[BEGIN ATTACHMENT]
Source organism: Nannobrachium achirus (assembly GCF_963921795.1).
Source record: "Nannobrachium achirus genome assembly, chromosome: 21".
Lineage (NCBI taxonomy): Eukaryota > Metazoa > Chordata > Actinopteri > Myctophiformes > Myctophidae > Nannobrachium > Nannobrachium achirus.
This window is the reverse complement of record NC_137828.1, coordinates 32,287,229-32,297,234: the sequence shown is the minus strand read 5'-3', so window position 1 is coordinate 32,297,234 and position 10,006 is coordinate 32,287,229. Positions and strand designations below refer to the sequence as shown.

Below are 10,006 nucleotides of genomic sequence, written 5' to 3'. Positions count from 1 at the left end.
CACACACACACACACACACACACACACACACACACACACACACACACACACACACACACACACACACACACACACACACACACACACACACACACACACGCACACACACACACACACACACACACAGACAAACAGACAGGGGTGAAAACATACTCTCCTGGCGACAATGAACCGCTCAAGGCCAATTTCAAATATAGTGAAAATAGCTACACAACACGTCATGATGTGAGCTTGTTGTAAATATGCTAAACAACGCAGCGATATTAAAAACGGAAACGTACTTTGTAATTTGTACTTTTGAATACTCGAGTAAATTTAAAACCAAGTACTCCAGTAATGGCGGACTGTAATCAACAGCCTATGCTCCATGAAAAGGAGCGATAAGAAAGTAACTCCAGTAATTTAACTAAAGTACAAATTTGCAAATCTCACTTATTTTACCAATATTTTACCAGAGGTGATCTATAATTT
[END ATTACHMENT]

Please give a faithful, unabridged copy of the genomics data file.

Source organism: Nannobrachium achirus (assembly GCF_963921795.1).
Source record: "Nannobrachium achirus genome assembly, chromosome: 21".
Lineage (NCBI taxonomy): Eukaryota > Metazoa > Chordata > Actinopteri > Myctophiformes > Myctophidae > Nannobrachium > Nannobrachium achirus.
This window is the reverse complement of record NC_137828.1, coordinates 32,287,229-32,297,234: the sequence shown is the minus strand read 5'-3', so window position 1 is coordinate 32,297,234 and position 10,006 is coordinate 32,287,229. Positions and strand designations below refer to the sequence as shown.

Below are 10,006 nucleotides of genomic sequence, written 5' to 3'. Positions count from 1 at the left end.
CACACACACACACACACACACACACACACACACACACACACACACACACACACACACACACACACACACACACACACACACACACACACACACACACACGCACACACACACACACACACACACACAGACAAACAGACAGGGGTGAAAACATACTCTCCTGGCGACAATGAACCGCTCAAGGCCAATTTCAAATATAGTGAAAATAGCTACACAACACGTCATGATGTGAGCTTGTTGTAAATATGCTAAACAACGCAGCGATATTAAAAACGGAAACGTACTTTGTAATTTGTACTTTTGAATACTCGAGTAAATTTAAAACCAAGTACTCCAGTAATGGCGGACTGTAATCAACAGCCTATGCTCCATGAAAAGGAGCGATAAGAAAGTAACTCCAGTAATTTAACTAAAGTACAAATTTGCAAATCTCACTTATTTTACCAATATTTTACCAGAGGTGATCTATAATTT